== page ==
Kevin Feldman

I don't doubt the accuracy of the survey but I would caution that it only polled college students, so the conclusion that one draws from the results should be confined to that demographic. I don't think it can be concluded that the results, as displayed in your banner, apply to all giving.

I make three points in my own post on the Michigan Study.


First, there’s a lot of evidence to support that people are actually quite happy and more generous after support a cause via a cause marketing promotion. According to a 2010 Cone Study that involved a larger sample than the Michigan study, 86% of Americans say purchasing a cause-related product did not replace their traditional donation(s) to their favorite charity.

Second, the study points out that consumers are often unclear of how much of their money is going where. This is a problem. Fortunately, transparency is getting better with cause marketing and mobile giving, location-based services and QR codes promise a new level of openness and accountability.

Finally, the study’s lead researcher warns causes to be wary of unscrupulous companies. Always good advice, but you need to understand how purchase-triggered cause marketing–the ONLY type of cause marketing examined in the study–works. Companies are working with causes to help and to earn favorability, not damage their reputations. You can’t steal a halo. Also, the type of cause marketing the study examined is generally used by larger causes that know how to work with companies and protect their interests. Smaller companies and causes prefer direct donation programs like point-of-sale.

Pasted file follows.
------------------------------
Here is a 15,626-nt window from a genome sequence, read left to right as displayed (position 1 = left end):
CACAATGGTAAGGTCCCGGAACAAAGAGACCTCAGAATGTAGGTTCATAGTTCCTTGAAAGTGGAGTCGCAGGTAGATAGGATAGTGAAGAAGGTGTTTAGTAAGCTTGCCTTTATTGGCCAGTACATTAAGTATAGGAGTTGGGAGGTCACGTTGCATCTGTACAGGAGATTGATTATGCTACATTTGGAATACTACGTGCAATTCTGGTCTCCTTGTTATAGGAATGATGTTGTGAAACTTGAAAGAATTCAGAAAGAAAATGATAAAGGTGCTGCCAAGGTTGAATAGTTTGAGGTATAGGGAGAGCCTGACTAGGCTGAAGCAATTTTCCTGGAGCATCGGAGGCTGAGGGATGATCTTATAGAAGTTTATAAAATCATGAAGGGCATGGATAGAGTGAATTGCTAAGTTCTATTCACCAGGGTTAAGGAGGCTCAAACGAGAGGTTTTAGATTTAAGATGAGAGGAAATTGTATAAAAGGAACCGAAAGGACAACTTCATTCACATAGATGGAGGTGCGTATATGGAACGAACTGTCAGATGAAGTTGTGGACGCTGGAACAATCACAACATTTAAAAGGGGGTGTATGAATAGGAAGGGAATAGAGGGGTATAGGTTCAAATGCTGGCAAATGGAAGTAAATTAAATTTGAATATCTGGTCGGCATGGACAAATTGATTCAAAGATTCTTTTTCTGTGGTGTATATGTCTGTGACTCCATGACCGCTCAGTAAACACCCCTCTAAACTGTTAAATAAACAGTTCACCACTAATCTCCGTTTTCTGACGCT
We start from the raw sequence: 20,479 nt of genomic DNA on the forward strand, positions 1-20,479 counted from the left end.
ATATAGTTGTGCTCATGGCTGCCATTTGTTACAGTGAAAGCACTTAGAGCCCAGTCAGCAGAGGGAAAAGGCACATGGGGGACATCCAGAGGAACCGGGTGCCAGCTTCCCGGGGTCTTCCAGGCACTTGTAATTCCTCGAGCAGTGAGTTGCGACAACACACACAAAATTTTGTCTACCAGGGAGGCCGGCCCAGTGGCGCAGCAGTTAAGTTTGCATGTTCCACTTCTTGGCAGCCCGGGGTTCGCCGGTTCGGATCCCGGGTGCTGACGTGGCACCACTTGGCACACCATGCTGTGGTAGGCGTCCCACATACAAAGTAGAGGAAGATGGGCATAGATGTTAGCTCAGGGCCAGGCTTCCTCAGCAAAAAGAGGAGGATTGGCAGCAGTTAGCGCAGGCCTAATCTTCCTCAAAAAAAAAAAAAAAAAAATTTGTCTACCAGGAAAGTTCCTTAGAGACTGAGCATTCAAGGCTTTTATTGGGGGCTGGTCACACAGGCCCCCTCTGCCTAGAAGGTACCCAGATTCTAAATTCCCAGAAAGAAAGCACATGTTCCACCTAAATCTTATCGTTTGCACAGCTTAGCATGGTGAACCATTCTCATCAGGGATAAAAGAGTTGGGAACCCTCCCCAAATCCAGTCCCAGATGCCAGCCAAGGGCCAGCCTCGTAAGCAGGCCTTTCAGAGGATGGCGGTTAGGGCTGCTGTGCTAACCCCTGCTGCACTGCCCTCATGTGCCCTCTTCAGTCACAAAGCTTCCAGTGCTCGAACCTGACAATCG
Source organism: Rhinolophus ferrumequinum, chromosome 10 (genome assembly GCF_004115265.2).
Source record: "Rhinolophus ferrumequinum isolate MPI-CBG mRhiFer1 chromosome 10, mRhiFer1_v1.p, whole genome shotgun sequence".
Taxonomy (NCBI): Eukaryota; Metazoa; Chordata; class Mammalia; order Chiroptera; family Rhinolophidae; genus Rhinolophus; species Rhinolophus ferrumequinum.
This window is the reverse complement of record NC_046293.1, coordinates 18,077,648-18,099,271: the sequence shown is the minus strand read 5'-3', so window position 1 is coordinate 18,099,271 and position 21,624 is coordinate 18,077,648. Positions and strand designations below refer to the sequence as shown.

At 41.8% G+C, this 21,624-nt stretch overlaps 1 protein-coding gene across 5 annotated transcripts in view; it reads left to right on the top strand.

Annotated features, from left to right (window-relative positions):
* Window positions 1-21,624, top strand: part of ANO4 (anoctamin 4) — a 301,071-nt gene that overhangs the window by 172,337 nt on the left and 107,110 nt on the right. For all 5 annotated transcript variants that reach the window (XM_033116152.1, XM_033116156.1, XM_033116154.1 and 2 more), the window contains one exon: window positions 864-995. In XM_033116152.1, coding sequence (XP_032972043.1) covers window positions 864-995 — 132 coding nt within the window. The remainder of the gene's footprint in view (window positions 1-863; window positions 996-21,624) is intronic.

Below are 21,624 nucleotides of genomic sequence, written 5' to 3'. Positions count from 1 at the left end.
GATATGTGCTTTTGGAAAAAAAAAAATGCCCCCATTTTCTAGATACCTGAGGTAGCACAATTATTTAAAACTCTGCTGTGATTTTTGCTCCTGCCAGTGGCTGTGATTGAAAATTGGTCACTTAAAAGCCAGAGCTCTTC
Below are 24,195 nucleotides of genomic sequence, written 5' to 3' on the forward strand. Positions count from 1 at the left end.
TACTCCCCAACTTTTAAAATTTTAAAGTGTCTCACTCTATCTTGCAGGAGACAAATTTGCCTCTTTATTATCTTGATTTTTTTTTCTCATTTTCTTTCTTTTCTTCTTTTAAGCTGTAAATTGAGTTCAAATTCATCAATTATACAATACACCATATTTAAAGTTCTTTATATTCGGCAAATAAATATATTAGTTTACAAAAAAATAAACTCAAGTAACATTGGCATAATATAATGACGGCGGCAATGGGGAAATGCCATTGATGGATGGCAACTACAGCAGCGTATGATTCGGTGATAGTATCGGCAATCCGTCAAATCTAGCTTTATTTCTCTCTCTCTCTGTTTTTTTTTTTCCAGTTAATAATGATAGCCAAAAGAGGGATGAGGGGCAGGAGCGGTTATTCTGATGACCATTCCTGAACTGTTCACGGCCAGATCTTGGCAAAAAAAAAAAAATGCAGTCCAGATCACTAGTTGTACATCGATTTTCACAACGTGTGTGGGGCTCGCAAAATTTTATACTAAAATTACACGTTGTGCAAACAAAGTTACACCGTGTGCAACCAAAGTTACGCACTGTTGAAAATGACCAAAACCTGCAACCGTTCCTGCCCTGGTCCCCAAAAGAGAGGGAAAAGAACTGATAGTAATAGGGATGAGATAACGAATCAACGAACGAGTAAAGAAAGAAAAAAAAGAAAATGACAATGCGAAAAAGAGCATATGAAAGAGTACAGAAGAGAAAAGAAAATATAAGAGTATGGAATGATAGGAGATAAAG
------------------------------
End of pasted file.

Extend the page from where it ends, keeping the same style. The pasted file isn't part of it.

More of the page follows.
The overriding theme of the study is that selfishness in philanthropy is harmful. I’m not sure that’s completely true as there are many non-altruistic reasons for giving. A little selfishness might just be good for the greater good.